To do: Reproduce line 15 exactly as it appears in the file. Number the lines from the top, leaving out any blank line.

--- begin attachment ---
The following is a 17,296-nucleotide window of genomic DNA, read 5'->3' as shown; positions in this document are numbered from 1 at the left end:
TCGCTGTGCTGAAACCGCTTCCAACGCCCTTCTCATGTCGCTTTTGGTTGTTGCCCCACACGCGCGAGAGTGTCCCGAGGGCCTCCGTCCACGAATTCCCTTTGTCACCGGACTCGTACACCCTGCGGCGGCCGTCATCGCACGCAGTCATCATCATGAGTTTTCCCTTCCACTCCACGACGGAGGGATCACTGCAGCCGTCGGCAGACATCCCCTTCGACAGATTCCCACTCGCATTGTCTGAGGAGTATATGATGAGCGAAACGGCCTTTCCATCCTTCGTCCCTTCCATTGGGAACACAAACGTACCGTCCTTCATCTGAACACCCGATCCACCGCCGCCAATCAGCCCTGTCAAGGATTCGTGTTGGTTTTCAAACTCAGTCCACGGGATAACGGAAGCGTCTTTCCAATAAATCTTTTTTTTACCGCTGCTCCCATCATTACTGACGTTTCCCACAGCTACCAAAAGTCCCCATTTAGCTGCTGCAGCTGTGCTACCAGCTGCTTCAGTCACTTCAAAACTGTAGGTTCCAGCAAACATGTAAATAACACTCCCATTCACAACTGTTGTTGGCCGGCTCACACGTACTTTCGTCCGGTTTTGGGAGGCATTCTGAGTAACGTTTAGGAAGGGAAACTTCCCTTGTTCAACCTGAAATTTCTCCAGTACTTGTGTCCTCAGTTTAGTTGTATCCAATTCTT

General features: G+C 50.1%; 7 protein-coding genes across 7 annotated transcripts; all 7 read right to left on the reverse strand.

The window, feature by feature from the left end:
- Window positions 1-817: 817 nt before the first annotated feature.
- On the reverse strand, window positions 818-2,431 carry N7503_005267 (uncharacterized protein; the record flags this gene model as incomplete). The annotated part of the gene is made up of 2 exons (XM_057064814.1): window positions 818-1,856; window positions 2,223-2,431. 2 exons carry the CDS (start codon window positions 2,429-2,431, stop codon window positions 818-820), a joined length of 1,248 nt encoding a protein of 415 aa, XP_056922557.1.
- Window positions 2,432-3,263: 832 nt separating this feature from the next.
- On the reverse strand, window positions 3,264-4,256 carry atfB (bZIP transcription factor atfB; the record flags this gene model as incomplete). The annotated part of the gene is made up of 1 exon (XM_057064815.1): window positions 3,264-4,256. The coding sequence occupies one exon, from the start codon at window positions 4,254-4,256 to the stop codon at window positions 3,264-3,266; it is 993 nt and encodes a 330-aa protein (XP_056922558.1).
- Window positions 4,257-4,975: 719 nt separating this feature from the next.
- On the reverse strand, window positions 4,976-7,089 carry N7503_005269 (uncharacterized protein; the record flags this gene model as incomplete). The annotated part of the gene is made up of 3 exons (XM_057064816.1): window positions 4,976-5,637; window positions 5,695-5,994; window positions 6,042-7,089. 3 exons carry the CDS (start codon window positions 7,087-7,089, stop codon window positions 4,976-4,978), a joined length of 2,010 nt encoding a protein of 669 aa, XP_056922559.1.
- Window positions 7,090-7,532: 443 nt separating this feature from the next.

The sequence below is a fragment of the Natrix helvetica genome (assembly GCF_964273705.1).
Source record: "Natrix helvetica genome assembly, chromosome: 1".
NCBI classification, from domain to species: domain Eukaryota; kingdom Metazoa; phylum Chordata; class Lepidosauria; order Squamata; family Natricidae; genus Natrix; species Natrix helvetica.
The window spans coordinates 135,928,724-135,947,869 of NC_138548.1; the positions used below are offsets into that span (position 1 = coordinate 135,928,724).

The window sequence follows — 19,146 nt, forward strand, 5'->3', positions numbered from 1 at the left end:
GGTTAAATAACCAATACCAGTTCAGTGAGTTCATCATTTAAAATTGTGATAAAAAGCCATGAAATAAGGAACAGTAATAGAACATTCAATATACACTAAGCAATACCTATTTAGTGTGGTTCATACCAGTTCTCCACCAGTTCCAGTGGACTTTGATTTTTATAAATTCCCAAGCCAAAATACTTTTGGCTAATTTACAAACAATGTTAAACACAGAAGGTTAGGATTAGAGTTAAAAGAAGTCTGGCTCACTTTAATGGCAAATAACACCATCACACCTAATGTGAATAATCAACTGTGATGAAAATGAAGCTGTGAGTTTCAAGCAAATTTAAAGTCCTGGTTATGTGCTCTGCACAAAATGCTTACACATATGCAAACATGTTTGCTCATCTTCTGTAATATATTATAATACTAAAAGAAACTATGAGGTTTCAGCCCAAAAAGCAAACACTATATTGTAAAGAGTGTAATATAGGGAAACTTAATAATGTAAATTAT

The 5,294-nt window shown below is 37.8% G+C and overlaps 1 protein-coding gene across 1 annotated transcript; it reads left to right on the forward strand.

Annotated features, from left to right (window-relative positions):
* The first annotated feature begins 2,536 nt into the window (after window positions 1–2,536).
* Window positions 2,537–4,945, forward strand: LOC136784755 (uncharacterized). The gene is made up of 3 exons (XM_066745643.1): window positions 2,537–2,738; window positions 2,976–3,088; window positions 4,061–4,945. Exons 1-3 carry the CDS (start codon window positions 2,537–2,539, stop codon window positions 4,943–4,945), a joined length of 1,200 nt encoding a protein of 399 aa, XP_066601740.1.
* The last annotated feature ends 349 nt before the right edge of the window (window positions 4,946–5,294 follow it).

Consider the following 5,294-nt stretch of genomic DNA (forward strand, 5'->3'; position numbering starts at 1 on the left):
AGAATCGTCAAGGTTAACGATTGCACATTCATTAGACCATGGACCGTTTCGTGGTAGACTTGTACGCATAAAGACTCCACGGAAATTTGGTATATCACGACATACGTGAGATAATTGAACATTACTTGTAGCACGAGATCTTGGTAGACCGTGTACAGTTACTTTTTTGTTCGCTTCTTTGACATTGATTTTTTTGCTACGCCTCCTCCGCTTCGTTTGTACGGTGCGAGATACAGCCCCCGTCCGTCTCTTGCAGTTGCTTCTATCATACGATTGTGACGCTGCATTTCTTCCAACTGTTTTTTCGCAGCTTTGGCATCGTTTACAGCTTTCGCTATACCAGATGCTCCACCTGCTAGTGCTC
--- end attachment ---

The window spans coordinates 135,928,724-135,947,869 of NC_138548.1; the positions used below are offsets into that span (position 1 = coordinate 135,928,724).